Quality we do not plan for

When I was reading A Conversation with Jeff Bonwick and Bill Moore in the latest issue of the ACM Queue there was a passage that really touched my heart of software engineer:

PAWEL JAKUB DAWIDEK At first I just wanted to see how much work it would take to port ZFS to FreeBSD. I started by making it compile on FreeBSD, and once I did that, I was quite sure it would take at least six months to have the first prototype working. The funny thing was that after another week or so, ZFS was running on my test machine. It was truly surprising that the code was so portable; it was self-contained and I had initial read-write support after 10 days of work.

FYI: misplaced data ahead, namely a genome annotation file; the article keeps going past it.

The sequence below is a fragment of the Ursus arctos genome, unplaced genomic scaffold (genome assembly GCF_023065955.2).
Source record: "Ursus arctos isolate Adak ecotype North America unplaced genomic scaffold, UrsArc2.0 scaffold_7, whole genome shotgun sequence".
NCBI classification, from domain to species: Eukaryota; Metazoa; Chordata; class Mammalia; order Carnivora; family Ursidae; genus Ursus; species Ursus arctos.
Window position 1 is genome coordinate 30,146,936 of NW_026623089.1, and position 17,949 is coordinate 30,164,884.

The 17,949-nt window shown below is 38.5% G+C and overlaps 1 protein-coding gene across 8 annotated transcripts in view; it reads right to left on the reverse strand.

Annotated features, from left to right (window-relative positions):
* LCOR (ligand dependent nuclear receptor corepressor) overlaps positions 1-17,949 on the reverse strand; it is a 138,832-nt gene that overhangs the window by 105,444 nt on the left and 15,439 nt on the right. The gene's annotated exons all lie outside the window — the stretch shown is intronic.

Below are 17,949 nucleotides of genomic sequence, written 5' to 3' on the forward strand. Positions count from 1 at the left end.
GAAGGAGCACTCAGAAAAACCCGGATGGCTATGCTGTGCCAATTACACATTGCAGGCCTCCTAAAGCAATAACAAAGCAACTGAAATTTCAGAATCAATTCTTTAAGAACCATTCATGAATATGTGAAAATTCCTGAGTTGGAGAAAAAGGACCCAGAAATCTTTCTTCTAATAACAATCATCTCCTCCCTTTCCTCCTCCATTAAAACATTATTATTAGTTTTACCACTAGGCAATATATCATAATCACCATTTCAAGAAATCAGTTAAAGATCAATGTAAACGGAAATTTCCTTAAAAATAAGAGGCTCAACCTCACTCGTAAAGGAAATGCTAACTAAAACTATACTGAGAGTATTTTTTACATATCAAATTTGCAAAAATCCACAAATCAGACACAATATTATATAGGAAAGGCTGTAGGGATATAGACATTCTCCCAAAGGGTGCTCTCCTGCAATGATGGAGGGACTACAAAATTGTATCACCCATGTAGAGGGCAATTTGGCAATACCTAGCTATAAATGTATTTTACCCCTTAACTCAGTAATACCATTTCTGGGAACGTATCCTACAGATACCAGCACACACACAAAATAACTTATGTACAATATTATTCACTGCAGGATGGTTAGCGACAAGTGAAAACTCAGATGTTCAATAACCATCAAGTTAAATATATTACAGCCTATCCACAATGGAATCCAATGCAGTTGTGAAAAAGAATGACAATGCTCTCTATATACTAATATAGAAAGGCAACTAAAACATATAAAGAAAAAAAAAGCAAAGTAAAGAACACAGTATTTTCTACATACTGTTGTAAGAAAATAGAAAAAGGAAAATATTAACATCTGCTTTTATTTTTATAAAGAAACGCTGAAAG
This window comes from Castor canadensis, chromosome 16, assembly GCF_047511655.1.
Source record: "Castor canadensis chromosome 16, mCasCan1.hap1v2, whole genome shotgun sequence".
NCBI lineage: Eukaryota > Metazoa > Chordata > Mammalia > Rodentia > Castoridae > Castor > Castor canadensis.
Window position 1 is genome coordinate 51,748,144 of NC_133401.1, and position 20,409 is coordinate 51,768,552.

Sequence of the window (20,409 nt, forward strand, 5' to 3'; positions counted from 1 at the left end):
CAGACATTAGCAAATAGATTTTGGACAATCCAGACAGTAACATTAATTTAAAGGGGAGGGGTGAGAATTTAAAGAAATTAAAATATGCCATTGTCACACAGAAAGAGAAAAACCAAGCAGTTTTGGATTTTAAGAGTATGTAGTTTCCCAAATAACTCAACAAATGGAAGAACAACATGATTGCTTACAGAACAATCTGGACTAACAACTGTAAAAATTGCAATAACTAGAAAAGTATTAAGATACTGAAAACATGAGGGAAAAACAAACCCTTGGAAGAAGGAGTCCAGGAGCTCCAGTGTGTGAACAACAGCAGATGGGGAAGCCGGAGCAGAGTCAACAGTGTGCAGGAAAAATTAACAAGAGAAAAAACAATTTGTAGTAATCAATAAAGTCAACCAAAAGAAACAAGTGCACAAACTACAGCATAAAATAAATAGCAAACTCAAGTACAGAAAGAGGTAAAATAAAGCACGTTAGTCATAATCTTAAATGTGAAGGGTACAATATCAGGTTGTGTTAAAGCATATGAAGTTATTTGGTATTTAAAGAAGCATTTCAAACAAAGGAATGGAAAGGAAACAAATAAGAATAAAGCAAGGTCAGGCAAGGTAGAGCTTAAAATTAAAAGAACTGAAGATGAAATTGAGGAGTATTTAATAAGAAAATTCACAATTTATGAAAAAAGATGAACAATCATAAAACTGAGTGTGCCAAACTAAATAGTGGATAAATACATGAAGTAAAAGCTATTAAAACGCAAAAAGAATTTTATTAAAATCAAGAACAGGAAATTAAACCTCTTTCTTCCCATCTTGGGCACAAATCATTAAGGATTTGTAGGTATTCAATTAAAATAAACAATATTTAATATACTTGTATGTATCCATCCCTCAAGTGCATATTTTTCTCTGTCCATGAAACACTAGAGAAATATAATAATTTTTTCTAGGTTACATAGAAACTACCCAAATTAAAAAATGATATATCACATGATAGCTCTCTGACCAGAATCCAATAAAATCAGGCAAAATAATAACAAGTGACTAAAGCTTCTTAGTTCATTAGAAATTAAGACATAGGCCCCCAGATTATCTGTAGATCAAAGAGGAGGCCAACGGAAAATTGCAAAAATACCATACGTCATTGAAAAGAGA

Isn't it really the essence of internal quality of a software system?

You may disagree but to me software product|design|implementation|etc. is great when you get something that you originally did not plan to get. This happens when you do not compromise a single bit of quality of what you do even it is not stated in the requirements. Quality always pays-off, but you have to invest in developing "101% quality" mindset in you team before you get dividends.